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An Albertan rides to the rescue

Country singer Corb Lund's out to save the cavalry with his new concept album

PETER SHAWN TAYLOR February 25 2008
THE BACK PAGES

An Albertan rides to the rescue

Country singer Corb Lund's out to save the cavalry with his new concept album

PETER SHAWN TAYLOR February 25 2008

An Albertan rides to the rescue

music

Country singer Corb Lund's out to save the cavalry with his new concept album

PETER SHAWN TAYLOR

There was a time, and it seems a rather long time ago now, that the arrival of the cavalry was a good thing. When the wagon train was surrounded and things were at their grimmest, a bugle from the hills could always guarantee a happy ending. The settlers were safe. The cavalry had arrived.

John Wayne’s famous trilogy of cavalry movies from the late 1940s and early 1950s— Fort Apache, She Wore a Yellow Ribbon, Rio Grande—are steeped in a sense of heroic gallantry, as well as post-Civil War reconciliation. But those themes have long since been eclipsed by a much darker view of the cavalry. In 1990’s Dances with Wolves, Kevin Costner’s character must desert the cavalry to find salvation with the Sioux. Historians no longer see Lt.Col. George Custer of the 7th U.S. Cavalry as a doomed hero, but rather an obsessed lunatic out to slaughter Indians. Can anyone rescue the fallen image of the cavalry? Albertan Corb Lund is going to give it a try.

Lund, a unique voice in Canadian country music with a growing following, is touring North America in support of his intriguing concept album about all things cavalry. Horse Soldier! Horse Soldier! aims to put glory and honour back in the saddle. “There’s always been something about the myth of the horse soldier that’s appealed to me,” says Lund from the road in Springfield, Mo., in January, where his band will play later that day. “The flash of colour, the sense of nobility amidst the chaos of a battle, the honour among officers—whether or not it was ever true, that’s been the traditional image of the cavalry from the British Empire to the opening of the American West.”

His new album grandly surveys the history

of the soldier on horseback: from Genghis Khan to the Civil War to Polish lancers vainly attacking Hitler’s tanks to modern-day special forces on “wily Afghan horses.” Its opening track, I Wanna Be in the Cavalry, is set to a rousing drumbeat tailor-made for recruiting new soldiers and fans alike.

From this initial jingoism, Lund then mixes in the darker side of conflict, covering mutinies and covert ops gone wrong in equal measure, and ending with a subdued reprise of the opener in which the once gung-ho recruit grimly faces the prospect of eating his own horse to survive. It’s a far more ambitious piece of work than Lund—best known to date for his comic Alberta-set The Truck Got Stuck video on CMT—has so far delivered.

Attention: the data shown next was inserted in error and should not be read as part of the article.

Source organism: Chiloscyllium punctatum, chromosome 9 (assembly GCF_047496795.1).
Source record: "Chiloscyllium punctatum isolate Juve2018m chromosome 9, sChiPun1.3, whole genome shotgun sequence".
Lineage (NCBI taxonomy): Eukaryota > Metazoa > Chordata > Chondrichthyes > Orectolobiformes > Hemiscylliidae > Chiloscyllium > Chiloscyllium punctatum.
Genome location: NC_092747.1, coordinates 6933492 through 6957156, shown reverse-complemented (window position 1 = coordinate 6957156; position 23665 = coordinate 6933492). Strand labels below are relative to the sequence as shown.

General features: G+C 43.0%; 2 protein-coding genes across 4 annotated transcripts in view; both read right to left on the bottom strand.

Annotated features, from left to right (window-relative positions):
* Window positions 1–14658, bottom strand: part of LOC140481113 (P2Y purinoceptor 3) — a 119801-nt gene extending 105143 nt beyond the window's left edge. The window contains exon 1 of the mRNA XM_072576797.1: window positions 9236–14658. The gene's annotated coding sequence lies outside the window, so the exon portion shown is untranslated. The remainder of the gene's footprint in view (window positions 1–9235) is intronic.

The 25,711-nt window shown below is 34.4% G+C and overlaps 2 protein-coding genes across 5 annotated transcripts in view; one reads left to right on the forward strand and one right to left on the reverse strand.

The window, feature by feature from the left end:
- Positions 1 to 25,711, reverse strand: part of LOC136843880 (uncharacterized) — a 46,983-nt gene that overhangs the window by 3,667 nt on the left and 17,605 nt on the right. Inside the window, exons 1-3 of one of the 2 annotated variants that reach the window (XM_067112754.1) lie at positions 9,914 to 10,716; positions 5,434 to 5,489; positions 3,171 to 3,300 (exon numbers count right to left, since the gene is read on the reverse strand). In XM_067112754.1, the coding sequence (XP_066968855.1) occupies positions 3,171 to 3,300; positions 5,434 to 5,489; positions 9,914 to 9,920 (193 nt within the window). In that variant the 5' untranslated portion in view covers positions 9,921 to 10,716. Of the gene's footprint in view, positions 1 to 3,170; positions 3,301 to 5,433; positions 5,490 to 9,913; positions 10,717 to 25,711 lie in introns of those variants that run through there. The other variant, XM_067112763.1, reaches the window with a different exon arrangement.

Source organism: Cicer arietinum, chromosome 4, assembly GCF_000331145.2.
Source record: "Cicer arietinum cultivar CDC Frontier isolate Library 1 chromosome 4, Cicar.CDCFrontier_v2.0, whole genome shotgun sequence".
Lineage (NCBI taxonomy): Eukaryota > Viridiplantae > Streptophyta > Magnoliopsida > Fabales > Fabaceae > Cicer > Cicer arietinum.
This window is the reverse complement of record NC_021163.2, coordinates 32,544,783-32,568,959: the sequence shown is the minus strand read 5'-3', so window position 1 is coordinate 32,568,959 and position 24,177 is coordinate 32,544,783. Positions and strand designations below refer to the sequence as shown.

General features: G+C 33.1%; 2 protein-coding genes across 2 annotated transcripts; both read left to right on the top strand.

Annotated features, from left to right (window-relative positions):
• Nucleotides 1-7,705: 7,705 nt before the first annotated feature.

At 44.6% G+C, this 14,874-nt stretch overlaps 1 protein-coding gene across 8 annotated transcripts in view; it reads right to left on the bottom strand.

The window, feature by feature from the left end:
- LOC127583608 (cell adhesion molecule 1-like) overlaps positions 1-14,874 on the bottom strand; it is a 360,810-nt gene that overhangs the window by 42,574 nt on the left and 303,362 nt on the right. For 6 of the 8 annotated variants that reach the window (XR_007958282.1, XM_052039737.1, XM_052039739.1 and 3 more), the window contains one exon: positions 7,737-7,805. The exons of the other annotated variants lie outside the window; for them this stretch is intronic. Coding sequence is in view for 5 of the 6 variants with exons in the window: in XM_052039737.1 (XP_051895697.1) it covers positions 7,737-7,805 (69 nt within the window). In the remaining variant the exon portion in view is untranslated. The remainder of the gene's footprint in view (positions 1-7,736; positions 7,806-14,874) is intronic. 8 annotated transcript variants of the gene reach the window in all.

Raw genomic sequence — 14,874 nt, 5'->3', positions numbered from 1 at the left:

In offering up a clear-eyed take on both the honour and the horror of cavalry life, Lund is earning himself appreciation from unexpected sources. “I seem to have a whole new crop of fans from the Civil War re-enactors crowd,” he reports. “In Dallas, I had a guy come up to me in full Confederate regalia. He was whooping and hollering about how I’d mentioned [Confederate cavalry officer] Nathan Bedford Forrest in a song.”

In fact, Lund has found himself fielding calls from volunteer re-enactor units across the continent eager to use I Wanna Be in the Cavalry as their theme song. And not just pretend

soldiers are drawn to his redrawn image of the cavalryman. Pennsylvania’s 2-104th Cavalry 56th Stryker Brigade—the modern armoured horse soldier—will be taking it to Iraq as their squadron song. Lund is happy to oblige all his new American fans. But he continues to pump his songs full of Alberta references, including the 2005 Mountie shootings in Mayerthorpe, when “four horsemen died.”

Lund says he admires the time-honoured story-song conventions of singers like Johnny Horton and Marty Robbins: “I don’t write a lot of straightforward love songs,” he observes. “They always end up being about horses.” Considering he grew up rodeoing in rural Taber, Alta., the product of many generations of ranching stock from Utah and Alberta, his reverential roots style and historical preoccupation seem to make sense. Except for the bit about his musical past.

For 11 years Lund was a long-haired, headbobbing bassist in an underground Edmonton-based metal/punk band called the Smalls. It was only after their breakup in 2001 that he pursued a country career full-time. “It’s not as different as you might think,” he shrugs of his conversion from screams to twangs. “It’s like painting in oils versus doing pencil sketches. The mood and techniques are slightly different, but that’s about it.” Lund figures it was his punk phase that was the intermission. “I grew up pretty western,” he says. “We played guns and listened to country music. So now I’m just writing about my background.” M